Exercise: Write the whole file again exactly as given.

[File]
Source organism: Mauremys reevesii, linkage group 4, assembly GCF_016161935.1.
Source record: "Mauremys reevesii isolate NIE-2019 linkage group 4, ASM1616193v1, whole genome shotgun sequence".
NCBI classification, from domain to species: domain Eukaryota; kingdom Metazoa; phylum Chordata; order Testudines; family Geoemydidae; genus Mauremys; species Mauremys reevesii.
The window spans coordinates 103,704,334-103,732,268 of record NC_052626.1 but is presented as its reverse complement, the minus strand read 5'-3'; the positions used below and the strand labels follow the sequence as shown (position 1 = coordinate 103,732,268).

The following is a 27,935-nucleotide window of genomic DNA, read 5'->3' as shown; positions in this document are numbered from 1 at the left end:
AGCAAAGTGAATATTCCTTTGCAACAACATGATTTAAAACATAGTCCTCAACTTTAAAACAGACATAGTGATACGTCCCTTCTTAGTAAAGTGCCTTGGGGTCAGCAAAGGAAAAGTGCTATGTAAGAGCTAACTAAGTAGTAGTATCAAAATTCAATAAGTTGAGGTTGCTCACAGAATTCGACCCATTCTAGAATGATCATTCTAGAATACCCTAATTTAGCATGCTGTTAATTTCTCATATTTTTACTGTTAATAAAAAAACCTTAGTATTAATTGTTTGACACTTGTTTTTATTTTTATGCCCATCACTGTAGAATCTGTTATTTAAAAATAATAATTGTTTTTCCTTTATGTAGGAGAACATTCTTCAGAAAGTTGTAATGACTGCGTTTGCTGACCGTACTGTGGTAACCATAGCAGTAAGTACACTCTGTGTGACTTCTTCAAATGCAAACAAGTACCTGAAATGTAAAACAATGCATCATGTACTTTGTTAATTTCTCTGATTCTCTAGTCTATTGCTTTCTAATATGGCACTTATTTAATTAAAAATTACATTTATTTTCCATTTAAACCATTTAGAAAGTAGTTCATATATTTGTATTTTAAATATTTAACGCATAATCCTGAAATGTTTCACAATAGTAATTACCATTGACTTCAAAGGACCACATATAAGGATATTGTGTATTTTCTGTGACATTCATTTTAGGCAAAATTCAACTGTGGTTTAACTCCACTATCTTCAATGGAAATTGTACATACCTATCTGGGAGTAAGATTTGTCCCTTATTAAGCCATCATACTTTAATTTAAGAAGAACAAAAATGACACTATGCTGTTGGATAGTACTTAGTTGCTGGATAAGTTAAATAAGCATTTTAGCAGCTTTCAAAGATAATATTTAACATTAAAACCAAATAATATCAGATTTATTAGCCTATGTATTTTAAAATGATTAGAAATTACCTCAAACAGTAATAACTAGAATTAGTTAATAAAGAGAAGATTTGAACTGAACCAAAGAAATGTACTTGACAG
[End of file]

Source organism: Mauremys reevesii, linkage group 4, assembly GCF_016161935.1.
Source record: "Mauremys reevesii isolate NIE-2019 linkage group 4, ASM1616193v1, whole genome shotgun sequence".
NCBI classification, from domain to species: domain Eukaryota; kingdom Metazoa; phylum Chordata; order Testudines; family Geoemydidae; genus Mauremys; species Mauremys reevesii.
The window spans coordinates 103,704,334-103,732,268 of record NC_052626.1 but is presented as its reverse complement, the minus strand read 5'-3'; the positions used below and the strand labels follow the sequence as shown (position 1 = coordinate 103,732,268).

The following is a 27,935-nucleotide window of genomic DNA, read 5'->3' as shown; positions in this document are numbered from 1 at the left end:
AGCAAAGTGAATATTCCTTTGCAACAACATGATTTAAAACATAGTCCTCAACTTTAAAACAGACATAGTGATACGTCCCTTCTTAGTAAAGTGCCTTGGGGTCAGCAAAGGAAAAGTGCTATGTAAGAGCTAACTAAGTAGTAGTATCAAAATTCAATAAGTTGAGGTTGCTCACAGAATTCGACCCATTCTAGAATGATCATTCTAGAATACCCTAATTTAGCATGCTGTTAATTTCTCATATTTTTACTGTTAATAAAAAAACCTTAGTATTAATTGTTTGACACTTGTTTTTATTTTTATGCCCATCACTGTAGAATCTGTTATTTAAAAATAATAATTGTTTTTCCTTTATGTAGGAGAACATTCTTCAGAAAGTTGTAATGACTGCGTTTGCTGACCGTACTGTGGTAACCATAGCAGTAAGTACACTCTGTGTGACTTCTTCAAATGCAAACAAGTACCTGAAATGTAAAACAATGCATCATGTACTTTGTTAATTTCTCTGATTCTCTAGTCTATTGCTTTCTAATATGGCACTTATTTAATTAAAAATTACATTTATTTTCCATTTAAACCATTTAGAAAGTAGTTCATATATTTGTATTTTAAATATTTAACGCATAATCCTGAAATGTTTCACAATAGTAATTACCATTGACTTCAAAGGACCACATATAAGGATATTGTGTATTTTCTGTGACATTCATTTTAGGCAAAATTCAACTGTGGTTTAACTCCACTATCTTCAATGGAAATTGTACATACCTATCTGGGAGTAAGATTTGTCCCTTATTAAGCCATCATACTTTAATTTAAGAAGAACAAAAATGACACTATGCTGTTGGATAGTACTTAGTTGCTGGATAAGTTAAATAAGCATTTTAGCAGCTTTCAAAGATAATATTTAACATTAAAACCAAATAATATCAGATTTATTAGCCTATGTATTTTAAAATGATTAGAAATTACCTCAAACAGTAATAACTAGAATTAGTTAATAAAGAGAAGATTTGAACTGAACCAAAGAAATGTACTTGACAG